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On wings of the morning
Marie Bostwick
Adult Fiction BOSTWIC

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From Publishers' Weekly:

This solid WWII-era romance from Bostwick (Fields of Gold) puts two self-reliant pilots, both of whom nurse childhoods hurts, on the same flight path. Oklahoma-born Morgan Glennon never met his father, a barnstormer who swept his mother off her feet before disappearing back into the sky; after Pearl Harbor, Morgan's dreams of flying take him straight from his freshman year at the University of Oklahoma into enlistment. Georgia Carter, 18, from "the cracker part of Florida, far from the beach" and the daughter of an erratic mother, takes a job at a diner near a Waukegan, Ill., airport, trying to get airtime to quell her flying jones (not easy as a woman). These two lives are very differently affected by WWII, and as the narrative moves back and forth between them, readers will wait for fate to bring them together. Bostwick fills out their destinies satisfyingly and delivers tempting brushes with intimacy at all the right moments before the end-of-war denouement. (Nov.) (c) Copyright PWxyz, LLC. All rights reserved

From Library Journal:

In Fields of Gold, Bostwick told the story of Eva Glennon, a young Oklahoma woman. Now her son, Morgan, gets the chance to tell his tale. The other narrator is Georgia Carter. Both characters grew up in the 1920s and 1930s, children of unmarried mothers. Morgan, whose father is a famous aviator he's never met, is lucky to have an extended family that loves him; despite his background, he becomes a confident young man. Unlike her mother who always searched for the right man to solve her problems, Georgia knows she has to be a realist. Both Morgan and Georgia turn to flying as a refuge and a way to find happiness. When World War II breaks out, Morgan enlists as a pilot. Georgia, who married a flight instructor and learned to fly, finds her own wings through joining up with the Women's Air Service Pilots (WASP). When Morgan returns to the States for retraining, he meets Georgia, and they struggle to find love. The book takes some liberties with Charles Lindbergh's life, but Bostwick does an excellent job telling the story of the WASP. Since this novel doesn't need to be read as a sequel, it is recommended for most fiction collections. [See the Q&A with Bostwick this page, left.-Ed.]-Lesa M. Holstine, Glendale P.L., AZ (c) Copyright 2010. Library Journals LLC, a wholly owned subsidiary of Media Source, Inc. No redistribution permitted.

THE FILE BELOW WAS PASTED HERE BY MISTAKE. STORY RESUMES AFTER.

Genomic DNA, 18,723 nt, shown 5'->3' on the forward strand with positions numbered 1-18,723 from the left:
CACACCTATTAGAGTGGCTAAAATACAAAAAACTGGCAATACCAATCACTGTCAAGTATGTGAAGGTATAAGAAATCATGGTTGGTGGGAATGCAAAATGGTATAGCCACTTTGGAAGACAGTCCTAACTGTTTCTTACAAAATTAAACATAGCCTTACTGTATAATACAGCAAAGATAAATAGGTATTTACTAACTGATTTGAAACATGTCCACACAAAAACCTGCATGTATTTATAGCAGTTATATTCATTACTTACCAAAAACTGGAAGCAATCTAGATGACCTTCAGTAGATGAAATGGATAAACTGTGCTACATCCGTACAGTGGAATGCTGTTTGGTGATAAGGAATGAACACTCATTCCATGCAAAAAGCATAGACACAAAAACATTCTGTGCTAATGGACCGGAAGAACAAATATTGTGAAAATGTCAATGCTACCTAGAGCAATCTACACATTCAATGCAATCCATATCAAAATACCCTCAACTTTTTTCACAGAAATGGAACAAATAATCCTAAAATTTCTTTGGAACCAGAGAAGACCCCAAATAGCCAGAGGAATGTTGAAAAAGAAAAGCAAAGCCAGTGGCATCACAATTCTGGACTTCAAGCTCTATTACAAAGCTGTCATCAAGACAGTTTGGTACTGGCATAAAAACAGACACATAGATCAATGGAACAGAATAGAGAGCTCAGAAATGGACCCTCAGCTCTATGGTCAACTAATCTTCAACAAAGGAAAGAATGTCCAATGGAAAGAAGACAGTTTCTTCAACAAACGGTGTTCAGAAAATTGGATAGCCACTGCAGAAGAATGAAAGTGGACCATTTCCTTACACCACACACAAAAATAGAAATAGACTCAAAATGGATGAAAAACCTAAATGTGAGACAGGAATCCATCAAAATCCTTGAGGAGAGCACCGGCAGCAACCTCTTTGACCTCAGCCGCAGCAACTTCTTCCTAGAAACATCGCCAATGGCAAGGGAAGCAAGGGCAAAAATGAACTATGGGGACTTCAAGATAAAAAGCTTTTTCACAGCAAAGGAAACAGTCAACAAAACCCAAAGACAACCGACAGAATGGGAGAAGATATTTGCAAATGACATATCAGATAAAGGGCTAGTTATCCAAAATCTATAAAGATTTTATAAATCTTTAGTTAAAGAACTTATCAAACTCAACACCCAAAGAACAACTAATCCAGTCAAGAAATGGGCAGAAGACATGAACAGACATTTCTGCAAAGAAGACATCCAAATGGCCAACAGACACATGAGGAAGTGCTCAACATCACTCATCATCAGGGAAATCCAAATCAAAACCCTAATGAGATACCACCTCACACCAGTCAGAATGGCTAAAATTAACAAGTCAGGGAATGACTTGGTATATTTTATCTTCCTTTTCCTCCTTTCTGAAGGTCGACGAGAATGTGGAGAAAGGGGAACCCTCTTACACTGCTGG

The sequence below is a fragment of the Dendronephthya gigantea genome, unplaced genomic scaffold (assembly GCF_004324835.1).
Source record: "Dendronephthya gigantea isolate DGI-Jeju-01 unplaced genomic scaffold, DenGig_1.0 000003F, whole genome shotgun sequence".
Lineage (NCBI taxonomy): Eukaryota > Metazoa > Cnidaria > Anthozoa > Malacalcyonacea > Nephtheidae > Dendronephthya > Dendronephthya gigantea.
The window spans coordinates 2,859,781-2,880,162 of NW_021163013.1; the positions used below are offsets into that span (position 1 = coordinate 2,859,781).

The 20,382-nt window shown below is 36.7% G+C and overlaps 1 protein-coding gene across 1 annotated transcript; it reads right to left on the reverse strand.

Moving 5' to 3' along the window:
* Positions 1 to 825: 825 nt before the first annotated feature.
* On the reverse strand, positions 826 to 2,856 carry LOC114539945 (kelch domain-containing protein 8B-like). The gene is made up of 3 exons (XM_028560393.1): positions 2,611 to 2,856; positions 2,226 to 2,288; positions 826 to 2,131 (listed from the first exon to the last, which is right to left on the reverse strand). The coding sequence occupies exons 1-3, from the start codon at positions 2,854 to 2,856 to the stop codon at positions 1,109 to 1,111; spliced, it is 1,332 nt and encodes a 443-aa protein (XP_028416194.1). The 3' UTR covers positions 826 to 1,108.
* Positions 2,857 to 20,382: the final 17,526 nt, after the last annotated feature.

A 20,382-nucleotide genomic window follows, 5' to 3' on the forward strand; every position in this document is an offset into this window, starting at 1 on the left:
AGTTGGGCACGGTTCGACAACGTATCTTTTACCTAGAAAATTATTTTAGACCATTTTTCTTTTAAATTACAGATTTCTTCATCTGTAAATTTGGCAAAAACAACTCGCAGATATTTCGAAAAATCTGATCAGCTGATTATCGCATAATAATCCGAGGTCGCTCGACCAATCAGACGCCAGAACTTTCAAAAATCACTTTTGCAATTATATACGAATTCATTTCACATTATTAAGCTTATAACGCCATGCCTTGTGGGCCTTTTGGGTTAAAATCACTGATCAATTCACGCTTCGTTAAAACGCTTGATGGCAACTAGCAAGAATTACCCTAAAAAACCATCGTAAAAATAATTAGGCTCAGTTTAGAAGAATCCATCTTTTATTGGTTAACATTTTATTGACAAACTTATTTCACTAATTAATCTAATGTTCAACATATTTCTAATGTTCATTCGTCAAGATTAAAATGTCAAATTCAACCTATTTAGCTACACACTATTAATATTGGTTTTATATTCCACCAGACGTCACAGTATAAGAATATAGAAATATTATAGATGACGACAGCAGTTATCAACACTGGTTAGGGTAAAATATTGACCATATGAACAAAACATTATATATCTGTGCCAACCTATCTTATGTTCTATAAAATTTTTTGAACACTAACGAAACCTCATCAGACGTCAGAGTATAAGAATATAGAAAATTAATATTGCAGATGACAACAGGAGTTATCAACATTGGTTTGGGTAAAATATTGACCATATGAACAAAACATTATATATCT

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main characters Morgan Glennon
From Oklahoma; never met his famous pilot father; dropped out of college to enlist in the Navy.

Georgia Jean Carter
Age: 18
From Florida; mother is erratic; works at a diner near an airport; dreams of flying.

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